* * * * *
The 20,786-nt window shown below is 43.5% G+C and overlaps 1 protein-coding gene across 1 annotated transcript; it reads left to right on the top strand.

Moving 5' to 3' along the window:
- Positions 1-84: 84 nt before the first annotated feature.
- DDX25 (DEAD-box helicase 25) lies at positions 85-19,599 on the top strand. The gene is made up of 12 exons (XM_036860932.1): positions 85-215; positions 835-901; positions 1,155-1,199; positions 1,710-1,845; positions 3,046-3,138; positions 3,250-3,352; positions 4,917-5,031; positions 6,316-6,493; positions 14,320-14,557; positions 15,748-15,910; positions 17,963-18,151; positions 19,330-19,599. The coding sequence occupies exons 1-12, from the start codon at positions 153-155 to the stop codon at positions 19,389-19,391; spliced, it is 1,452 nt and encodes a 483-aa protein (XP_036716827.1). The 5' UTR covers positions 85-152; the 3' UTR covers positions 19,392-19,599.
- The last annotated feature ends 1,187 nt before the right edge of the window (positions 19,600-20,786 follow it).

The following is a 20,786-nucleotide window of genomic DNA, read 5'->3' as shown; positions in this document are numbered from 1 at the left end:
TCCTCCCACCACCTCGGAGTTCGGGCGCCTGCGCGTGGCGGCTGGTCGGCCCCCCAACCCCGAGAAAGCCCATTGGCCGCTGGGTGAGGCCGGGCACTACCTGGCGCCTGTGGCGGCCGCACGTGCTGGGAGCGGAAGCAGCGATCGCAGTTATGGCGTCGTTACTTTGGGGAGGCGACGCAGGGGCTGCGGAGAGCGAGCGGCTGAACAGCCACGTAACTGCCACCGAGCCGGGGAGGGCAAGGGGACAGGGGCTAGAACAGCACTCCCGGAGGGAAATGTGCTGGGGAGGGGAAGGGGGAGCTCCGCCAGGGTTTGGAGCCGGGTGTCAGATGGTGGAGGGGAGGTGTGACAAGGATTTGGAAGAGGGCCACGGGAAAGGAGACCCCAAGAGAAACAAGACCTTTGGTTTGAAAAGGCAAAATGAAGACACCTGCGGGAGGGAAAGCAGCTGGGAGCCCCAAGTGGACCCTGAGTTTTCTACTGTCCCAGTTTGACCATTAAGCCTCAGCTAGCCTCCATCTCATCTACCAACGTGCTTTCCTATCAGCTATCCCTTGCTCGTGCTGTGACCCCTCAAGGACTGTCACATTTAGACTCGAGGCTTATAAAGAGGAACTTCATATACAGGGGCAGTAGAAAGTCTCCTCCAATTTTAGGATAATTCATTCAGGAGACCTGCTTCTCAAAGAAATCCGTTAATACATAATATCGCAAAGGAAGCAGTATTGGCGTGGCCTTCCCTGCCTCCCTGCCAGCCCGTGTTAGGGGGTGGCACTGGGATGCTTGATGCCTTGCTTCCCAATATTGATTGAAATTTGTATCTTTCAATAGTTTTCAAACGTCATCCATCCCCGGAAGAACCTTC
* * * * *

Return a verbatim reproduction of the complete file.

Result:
The 20,786-nt window shown below is 43.5% G+C and overlaps 1 protein-coding gene across 1 annotated transcript; it reads left to right on the top strand.

Moving 5' to 3' along the window:
- Positions 1-84: 84 nt before the first annotated feature.
- DDX25 (DEAD-box helicase 25) lies at positions 85-19,599 on the top strand. The gene is made up of 12 exons (XM_036860932.1): positions 85-215; positions 835-901; positions 1,155-1,199; positions 1,710-1,845; positions 3,046-3,138; positions 3,250-3,352; positions 4,917-5,031; positions 6,316-6,493; positions 14,320-14,557; positions 15,748-15,910; positions 17,963-18,151; positions 19,330-19,599. The coding sequence occupies exons 1-12, from the start codon at positions 153-155 to the stop codon at positions 19,389-19,391; spliced, it is 1,452 nt and encodes a 483-aa protein (XP_036716827.1). The 5' UTR covers positions 85-152; the 3' UTR covers positions 19,392-19,599.
- The last annotated feature ends 1,187 nt before the right edge of the window (positions 19,600-20,786 follow it).

The following is a 20,786-nucleotide window of genomic DNA, read 5'->3' as shown; positions in this document are numbered from 1 at the left end:
TCCTCCCACCACCTCGGAGTTCGGGCGCCTGCGCGTGGCGGCTGGTCGGCCCCCCAACCCCGAGAAAGCCCATTGGCCGCTGGGTGAGGCCGGGCACTACCTGGCGCCTGTGGCGGCCGCACGTGCTGGGAGCGGAAGCAGCGATCGCAGTTATGGCGTCGTTACTTTGGGGAGGCGACGCAGGGGCTGCGGAGAGCGAGCGGCTGAACAGCCACGTAACTGCCACCGAGCCGGGGAGGGCAAGGGGACAGGGGCTAGAACAGCACTCCCGGAGGGAAATGTGCTGGGGAGGGGAAGGGGGAGCTCCGCCAGGGTTTGGAGCCGGGTGTCAGATGGTGGAGGGGAGGTGTGACAAGGATTTGGAAGAGGGCCACGGGAAAGGAGACCCCAAGAGAAACAAGACCTTTGGTTTGAAAAGGCAAAATGAAGACACCTGCGGGAGGGAAAGCAGCTGGGAGCCCCAAGTGGACCCTGAGTTTTCTACTGTCCCAGTTTGACCATTAAGCCTCAGCTAGCCTCCATCTCATCTACCAACGTGCTTTCCTATCAGCTATCCCTTGCTCGTGCTGTGACCCCTCAAGGACTGTCACATTTAGACTCGAGGCTTATAAAGAGGAACTTCATATACAGGGGCAGTAGAAAGTCTCCTCCAATTTTAGGATAATTCATTCAGGAGACCTGCTTCTCAAAGAAATCCGTTAATACATAATATCGCAAAGGAAGCAGTATTGGCGTGGCCTTCCCTGCCTCCCTGCCAGCCCGTGTTAGGGGGTGGCACTGGGATGCTTGATGCCTTGCTTCCCAATATTGATTGAAATTTGTATCTTTCAATAGTTTTCAAACGTCATCCATCCCCGGAAGAACCTTC